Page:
When a reporter asked for further documentation, he received from Gibson, Dunn & Crutcher a two-volume, 59-section tome titled, “Issues of Corporate Responsibility: BAT. Industries’ South African Activities.”

BAT does have roughly 3,000 to 4,000 South African employees in various subsidiaries, Russell said. But the subsidiaries amount to 1% or less of the company’s total assets, sales and employees, he said, and the company’s chairman has publicly denounced South Africa’s racial practices.

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Moreover, he added, Farmers has not sold its own stock in companies with South African investments. “We find it ironic that Farmers should raise this issue.”

Schultz said 80% of Farmers’ investment portfolio is in bonds and only 20% in stocks, and only a quarter of the stock is in companies involved in South Africa. The company’s investment committee has agreed on a plan to invest only in companies such as Abbott Laboratories that comply with the Sullivan Principles, which give minimum conditions for the treatment by U.S. multinationals of nonwhite South African employees, he said.

Not in Violation

Finally, Farmers has called BAT’s role in Nicaragua to the attention of several state regulatory agencies. BAT owns 60% of Tabacalera Nicaraguense, which processes all of the country’s tobacco harvest and sells most of its cigarettes. The subsidiary is the largest or one of the largest taxpayers in Nicaragua because the country’s Sandinista government has traditionally raised about a third of its revenue from taxes on such products as cigarettes and soft drinks.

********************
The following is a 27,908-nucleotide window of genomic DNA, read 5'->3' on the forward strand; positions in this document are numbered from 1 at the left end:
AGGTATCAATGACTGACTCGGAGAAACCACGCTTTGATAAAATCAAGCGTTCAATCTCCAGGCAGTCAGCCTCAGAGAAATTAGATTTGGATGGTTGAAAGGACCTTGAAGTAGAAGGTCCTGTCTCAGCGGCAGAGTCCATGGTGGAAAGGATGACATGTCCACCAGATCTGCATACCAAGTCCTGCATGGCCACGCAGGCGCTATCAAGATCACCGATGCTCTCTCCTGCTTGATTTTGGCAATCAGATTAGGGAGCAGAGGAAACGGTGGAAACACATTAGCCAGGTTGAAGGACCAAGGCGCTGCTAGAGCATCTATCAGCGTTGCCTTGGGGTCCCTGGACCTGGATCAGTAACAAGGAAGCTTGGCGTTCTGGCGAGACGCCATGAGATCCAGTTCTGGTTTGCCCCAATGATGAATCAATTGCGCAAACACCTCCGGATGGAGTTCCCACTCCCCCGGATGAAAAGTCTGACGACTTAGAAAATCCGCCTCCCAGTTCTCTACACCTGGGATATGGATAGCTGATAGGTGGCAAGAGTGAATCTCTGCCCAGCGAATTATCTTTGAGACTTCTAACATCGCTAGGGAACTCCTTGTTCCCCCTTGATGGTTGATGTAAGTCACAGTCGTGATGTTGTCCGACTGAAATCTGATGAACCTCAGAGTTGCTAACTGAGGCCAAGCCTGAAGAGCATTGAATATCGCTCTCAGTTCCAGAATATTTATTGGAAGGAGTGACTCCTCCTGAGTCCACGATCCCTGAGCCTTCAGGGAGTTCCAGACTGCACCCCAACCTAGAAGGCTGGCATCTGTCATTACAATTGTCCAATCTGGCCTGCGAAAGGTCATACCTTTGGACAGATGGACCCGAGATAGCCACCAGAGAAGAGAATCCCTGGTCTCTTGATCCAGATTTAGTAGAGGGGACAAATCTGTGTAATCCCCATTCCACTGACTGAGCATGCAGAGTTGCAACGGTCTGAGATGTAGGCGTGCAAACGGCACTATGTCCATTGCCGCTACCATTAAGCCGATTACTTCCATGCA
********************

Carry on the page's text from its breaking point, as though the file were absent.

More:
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BAT has been in Nicaragua since 1952. Batus spokesman Wilson Wyatt said the company should not be judged because power had changed since then. BAT’s U.S. subsidiary--which is the entity seeking to buy Farmers for $63 per share--has no involvement with Tabacalera, and so is not in violation of President Reagan’s May, 1985, ban on U.S. trade with Nicaragua, BAT lawyers have told the California Department of Insurance.

Lawyers are among the biggest beneficiaries of the takeover struggle. Schaffert, a 1985 graduate of UCLA law school, brought one assistant to the Arizona hearings last week. Batus and Farmers each sent six to eight New York and Los Angeles lawyers, together with platoons of assistants, he said. “It was quite a show. The hearing room a lot of the time was standing room only.”